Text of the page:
Propagandists behind the idea of man-caused global warming continually frame it as a problem to be solved, not questioned. For the briefest time earlier this spring, they must have been proud to see it portrayed as settled science during a major league baseball game, when announcer Tim McCarver said he believed climactic changes result in thinner air, thus “balls are carrying much better now than I remember.”
McCarver’s outlandish claim quickly blew up because baseball stats can be checked so easily. Home run totals have declined since 2000.
The mainstream media gets away with many other tougher-to-see faults because most people don’t know much about climate science. Smart-sounding scientists and reporters are saying our CO2 emissions are worsening the climate, who are we to question them?
That is precisely what the propagandists fear the most: the public must never see crippling faults in narratives about any facet of the issue. If doubt gets out of control, it’s no less deadly than the loss of confidence that implodes any ponzi scheme. Here, the issue is kept afloat not by infusions of cash, but with ceaseless unquestioned media reports supporting the issue and about allegedly corrupt skeptic scientists.
Ocean acidification caused by CO2 absorption? A melting Arctic, drowning polar bears? Unprecedented extreme weather? The Intergovernmental Panel on Climate Change (IPCC) is beyond reproach?
Skeptic scientists and their supporters point to meticulous analysis of faulty IPCC methodology, and to screaming newspaper weather headlines from from long ago, and to the Arctic Ice Cap returning to its 1979-2000 average extent, and the oceans’ current alkalinity, just to name a few contradictions.
But we have a monstrous public disconnect when the mainstream media is a gatekeeper to that information. Why report it when skeptic scientists are corrupt, and nothing they say is worthy of consideration?
With remarks at the White House in March 1995, Al Gore has long insinuated that skeptics operate no differently than ‘expert shills’ paid by the tobacco industry to ‘manufacture doubt’ about cigarette smoking risks. In his 2006 movie, he directly equated a supposedly leaked coal industry memo to the infamous Brown & Williamson Tobacco “Doubt is our Product” memo, yet neither he nor his followers show how scientific doubt about global warming has not existed from the start, or more specifically, that skeptics fabricated demonstratively false climate assessments after receiving industry money.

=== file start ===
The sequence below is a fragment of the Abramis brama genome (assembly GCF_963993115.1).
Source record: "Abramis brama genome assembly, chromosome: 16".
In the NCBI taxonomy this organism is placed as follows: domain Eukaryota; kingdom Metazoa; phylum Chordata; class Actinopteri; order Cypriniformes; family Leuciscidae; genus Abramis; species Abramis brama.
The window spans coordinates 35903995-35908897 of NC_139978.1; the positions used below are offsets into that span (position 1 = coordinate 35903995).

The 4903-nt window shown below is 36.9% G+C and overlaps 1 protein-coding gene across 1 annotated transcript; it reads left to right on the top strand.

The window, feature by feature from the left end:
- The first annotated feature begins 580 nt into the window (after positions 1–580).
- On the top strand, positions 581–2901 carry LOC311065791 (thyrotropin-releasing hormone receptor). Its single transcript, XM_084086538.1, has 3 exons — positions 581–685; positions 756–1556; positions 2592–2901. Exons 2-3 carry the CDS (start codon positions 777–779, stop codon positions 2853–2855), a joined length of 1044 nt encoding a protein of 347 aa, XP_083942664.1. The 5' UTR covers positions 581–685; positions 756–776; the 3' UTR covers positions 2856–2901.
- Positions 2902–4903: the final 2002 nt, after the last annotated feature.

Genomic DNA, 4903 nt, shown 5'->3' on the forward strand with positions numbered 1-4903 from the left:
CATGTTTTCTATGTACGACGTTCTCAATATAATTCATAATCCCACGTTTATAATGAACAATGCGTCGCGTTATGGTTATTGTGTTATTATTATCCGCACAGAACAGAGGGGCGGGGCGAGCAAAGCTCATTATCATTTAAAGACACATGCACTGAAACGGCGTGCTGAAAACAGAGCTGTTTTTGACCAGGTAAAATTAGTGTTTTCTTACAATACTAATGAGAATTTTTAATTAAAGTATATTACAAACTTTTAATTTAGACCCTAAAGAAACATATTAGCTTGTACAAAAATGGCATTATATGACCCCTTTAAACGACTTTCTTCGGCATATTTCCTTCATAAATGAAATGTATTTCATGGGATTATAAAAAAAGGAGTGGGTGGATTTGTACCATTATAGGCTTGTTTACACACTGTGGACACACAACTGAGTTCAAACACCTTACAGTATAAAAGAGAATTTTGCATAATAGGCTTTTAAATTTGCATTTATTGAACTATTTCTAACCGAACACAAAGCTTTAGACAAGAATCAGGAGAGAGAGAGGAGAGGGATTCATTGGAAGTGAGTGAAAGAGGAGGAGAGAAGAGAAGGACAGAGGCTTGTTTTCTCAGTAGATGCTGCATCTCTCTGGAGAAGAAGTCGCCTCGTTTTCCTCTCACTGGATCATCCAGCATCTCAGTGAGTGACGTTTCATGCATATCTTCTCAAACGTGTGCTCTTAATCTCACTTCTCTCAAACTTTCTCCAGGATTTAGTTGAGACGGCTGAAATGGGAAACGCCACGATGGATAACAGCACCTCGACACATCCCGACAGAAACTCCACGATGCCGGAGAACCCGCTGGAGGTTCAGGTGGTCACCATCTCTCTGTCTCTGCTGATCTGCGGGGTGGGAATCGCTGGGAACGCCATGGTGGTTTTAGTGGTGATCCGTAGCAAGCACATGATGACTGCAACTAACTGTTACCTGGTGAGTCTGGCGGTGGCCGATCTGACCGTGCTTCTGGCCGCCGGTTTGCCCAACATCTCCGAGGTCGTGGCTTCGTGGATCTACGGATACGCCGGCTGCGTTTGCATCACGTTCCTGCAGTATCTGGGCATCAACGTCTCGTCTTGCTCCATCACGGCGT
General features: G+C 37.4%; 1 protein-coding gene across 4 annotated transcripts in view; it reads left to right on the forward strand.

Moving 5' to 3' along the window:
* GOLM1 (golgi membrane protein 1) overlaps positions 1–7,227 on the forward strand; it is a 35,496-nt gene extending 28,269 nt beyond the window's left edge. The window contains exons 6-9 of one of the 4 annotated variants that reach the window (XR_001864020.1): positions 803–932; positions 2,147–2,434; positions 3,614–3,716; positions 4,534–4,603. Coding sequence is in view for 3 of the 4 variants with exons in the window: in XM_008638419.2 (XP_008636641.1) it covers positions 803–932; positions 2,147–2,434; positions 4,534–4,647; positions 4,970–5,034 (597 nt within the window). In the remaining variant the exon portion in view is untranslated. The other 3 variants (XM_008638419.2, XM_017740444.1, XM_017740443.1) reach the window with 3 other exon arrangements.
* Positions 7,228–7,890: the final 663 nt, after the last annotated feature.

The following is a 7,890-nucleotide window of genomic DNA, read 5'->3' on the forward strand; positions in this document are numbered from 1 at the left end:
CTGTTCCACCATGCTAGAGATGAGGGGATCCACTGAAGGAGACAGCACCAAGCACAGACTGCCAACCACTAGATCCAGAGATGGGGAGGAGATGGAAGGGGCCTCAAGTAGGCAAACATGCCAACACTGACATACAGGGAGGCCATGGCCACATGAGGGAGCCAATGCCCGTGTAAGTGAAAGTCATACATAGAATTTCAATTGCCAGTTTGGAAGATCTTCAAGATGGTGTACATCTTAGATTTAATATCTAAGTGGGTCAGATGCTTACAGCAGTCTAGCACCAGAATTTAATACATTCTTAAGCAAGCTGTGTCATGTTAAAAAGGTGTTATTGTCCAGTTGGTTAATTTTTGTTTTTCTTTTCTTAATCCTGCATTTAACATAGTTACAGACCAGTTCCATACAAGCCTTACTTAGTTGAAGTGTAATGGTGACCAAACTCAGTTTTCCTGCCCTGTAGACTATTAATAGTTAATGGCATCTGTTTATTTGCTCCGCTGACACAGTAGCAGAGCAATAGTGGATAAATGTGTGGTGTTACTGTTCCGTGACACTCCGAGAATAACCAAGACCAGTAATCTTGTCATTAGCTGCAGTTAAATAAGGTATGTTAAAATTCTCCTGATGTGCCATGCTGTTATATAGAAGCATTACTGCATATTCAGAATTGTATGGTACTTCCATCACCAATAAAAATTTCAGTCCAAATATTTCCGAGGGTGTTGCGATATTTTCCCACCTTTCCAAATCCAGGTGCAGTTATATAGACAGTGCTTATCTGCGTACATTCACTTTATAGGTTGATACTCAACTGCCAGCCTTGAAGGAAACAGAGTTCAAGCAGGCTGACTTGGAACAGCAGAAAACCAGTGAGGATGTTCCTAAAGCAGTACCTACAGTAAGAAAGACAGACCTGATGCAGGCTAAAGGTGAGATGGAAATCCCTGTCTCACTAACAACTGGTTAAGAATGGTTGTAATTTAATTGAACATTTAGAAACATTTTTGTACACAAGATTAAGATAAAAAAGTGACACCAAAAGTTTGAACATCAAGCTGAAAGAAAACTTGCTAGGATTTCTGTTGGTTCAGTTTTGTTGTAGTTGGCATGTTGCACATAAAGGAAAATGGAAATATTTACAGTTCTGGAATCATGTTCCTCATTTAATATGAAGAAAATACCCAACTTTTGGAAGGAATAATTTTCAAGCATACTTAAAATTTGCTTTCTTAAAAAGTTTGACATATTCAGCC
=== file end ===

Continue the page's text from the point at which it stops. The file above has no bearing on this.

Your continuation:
Despite those two massive faults, Gore’s loyal followers, including many in the mainstream media, rely on this to imply there’s no legitimate scientific criticism worthy of discussion.
Problem is, when anyone digs into the accusation, all they find are bigger problems.
Al Gore says investigative reporter / Pulitzer winner Ross Gelbspan discovered leaked evidence from 1991 coal industry memos ‘proving’ skeptics are corrupt. But Gelbspan never won a Pulitzer and other authors and reporters quoted fragment sentences from those memos prior to Gelbspan’s 1997 book exposé, including Gore’s own 1992 book. Worst of all, no accuser shows the memos in full context, so how are we to know this is no less problematic than the Peter Gleick / Heartland Institute memo controversy four months ago?
Gore equates these coal industry memos to the infamous Brown & Williamson Tobacco “Doubt is our Product” memo, but an actual comparison falls flat. The full context B&W memo is found within seconds on the internet. It took me seven months to find the coal industry memos, but only my articles link to their location at Greenpeace archive scans. Anyone reading them soon sees they are merely a small pilot project PR campaign and not any kind of sinister industry directive.
Skeptic scientists have exposed the IPCC’s faulty science for two decades. Any ordinary citizen can easily spot massive faults in the efforts to smear skeptics.
We don’t need to solve a climate crisis. We instead have a politically-driven agenda begging for a top-to-bottom investigation.
Russell Cook’s collection of writings on this issue can be seen at “The ’96-to-present smear of skeptic scientists” . Follow him at Twitter via @questionAGW